What different features and constructions mean: 

There are a million variables when it comes to rock shoes, but we’ll risk oversimplifying to give you some general ideas of what to watch for.

Shoe shape:

You may have already noticed that some rock shoes have a natural “flat” foot shape while others have more of a curved banana shape. That banana shape puts your toes in a pointed, down-turned position that gives you a powerful position on difficult climbs. You’ll probably want a more aggressive shoe like this down the road when you’re crushing overhung routes, tricky boulder problems, and routes with near-microscopic holds. But … you probably don’t need that as a beginner. A “flatter,” neutral shaped shoe will let you stand and step more comfortably as a beginner, so it’s what we tend to recommend.


Climbing shoes are all made with a nice, sticky rubber that grips rock (and gym holds) quite magnificently. The higher performance shoes have extra sticky rubber and thinner soles that let the “feel” of the rock come through. As a beginner, you may not yet have a sense for this technical difference, and a thicker-soled shoe may make sense (and last longer, too).


You can go with either a leather or a synthetic material shoe. Some leather shoes are lined, while others aren’t. There are pros and cons to both leather and synthetics. Vegetarians and vegans are likely to prefer a synthetic material, while those who favor a material that will stretch over time (and adapt to their foot) might prefer leather. Many high-performance shoes are a synthetic material that won’t stretch or change, and while synthetic shoes can get stinky, some have perforation or other materials that help with breathability.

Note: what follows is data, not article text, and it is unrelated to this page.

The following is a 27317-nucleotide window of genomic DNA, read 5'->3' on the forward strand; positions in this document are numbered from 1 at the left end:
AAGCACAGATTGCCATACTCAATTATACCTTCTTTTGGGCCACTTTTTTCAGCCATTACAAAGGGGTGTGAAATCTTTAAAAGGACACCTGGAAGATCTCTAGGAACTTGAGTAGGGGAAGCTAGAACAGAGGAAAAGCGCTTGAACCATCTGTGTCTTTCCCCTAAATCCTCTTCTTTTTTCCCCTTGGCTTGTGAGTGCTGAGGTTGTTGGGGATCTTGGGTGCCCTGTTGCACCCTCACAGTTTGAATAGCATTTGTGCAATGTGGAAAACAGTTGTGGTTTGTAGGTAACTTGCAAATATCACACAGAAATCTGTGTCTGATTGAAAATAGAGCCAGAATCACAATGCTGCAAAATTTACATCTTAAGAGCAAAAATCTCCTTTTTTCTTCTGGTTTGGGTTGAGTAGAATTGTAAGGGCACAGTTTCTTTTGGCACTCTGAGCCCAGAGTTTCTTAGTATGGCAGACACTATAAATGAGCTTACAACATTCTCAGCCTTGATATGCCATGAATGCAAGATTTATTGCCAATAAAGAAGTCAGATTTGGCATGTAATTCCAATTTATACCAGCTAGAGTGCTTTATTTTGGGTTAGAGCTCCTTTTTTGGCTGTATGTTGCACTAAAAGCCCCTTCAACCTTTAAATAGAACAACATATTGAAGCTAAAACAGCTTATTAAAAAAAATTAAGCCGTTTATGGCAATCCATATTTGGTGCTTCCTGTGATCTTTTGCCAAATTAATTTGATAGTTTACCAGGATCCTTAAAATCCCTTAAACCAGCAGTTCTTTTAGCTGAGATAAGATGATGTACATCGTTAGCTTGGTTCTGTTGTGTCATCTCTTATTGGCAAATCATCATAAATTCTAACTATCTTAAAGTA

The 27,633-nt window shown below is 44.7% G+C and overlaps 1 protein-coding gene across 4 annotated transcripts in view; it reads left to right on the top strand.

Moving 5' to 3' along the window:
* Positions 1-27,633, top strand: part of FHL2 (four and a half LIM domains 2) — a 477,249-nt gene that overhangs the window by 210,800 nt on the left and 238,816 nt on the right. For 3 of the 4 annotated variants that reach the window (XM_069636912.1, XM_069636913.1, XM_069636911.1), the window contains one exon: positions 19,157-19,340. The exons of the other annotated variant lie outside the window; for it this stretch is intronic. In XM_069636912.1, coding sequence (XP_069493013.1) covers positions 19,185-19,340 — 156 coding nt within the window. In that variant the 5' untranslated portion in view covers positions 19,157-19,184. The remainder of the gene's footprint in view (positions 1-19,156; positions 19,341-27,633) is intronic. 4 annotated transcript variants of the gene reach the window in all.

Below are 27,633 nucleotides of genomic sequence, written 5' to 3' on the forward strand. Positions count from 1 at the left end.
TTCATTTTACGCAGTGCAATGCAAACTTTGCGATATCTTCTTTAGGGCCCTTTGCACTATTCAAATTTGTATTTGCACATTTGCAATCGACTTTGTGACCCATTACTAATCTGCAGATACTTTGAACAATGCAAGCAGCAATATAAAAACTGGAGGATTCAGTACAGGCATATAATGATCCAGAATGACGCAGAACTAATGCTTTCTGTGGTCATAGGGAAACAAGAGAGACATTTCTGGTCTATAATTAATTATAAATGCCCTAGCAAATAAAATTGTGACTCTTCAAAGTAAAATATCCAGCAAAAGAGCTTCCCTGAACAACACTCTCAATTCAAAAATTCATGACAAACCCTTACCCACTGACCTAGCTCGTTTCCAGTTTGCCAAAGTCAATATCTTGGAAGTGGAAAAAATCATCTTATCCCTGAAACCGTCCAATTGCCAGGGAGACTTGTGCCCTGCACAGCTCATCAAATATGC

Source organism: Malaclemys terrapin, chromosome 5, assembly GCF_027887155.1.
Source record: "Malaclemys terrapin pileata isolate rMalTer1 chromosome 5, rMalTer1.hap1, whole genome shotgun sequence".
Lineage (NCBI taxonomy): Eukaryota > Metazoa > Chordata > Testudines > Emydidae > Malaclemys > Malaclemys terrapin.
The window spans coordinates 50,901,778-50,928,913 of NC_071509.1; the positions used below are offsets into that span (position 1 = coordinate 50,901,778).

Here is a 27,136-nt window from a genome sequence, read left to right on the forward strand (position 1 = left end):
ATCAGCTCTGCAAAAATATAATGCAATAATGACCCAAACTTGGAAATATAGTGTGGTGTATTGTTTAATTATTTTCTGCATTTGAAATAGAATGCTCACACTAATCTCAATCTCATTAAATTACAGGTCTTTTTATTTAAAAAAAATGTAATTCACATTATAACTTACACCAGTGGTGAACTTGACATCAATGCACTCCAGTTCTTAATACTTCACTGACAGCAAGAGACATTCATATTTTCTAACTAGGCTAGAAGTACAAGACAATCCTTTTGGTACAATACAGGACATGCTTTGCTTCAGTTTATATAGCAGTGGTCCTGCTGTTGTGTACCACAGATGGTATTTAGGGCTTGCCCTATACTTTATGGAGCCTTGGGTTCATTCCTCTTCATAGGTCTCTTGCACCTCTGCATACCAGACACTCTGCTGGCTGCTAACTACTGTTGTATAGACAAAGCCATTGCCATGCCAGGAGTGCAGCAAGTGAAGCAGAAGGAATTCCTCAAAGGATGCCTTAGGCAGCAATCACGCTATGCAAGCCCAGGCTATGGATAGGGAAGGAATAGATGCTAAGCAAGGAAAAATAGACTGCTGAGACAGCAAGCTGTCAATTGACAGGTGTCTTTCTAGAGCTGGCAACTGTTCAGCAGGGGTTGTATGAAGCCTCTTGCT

Slip-on vs lace:

We find that lace-up shoes are wonderfully adaptable. You can customize the fit across the different parts of your foot, loosening here and tightening there. Your feet may swell over the course of a hot day, and on-the-fly adjustments can help a lot. You can tighten up to maximize performance, or relax the fit when you’re hanging out between pitches. Alternatively, some shoes come with closure straps or no straps at all (elastic slip-ons) and those are easy to take on and off quickly.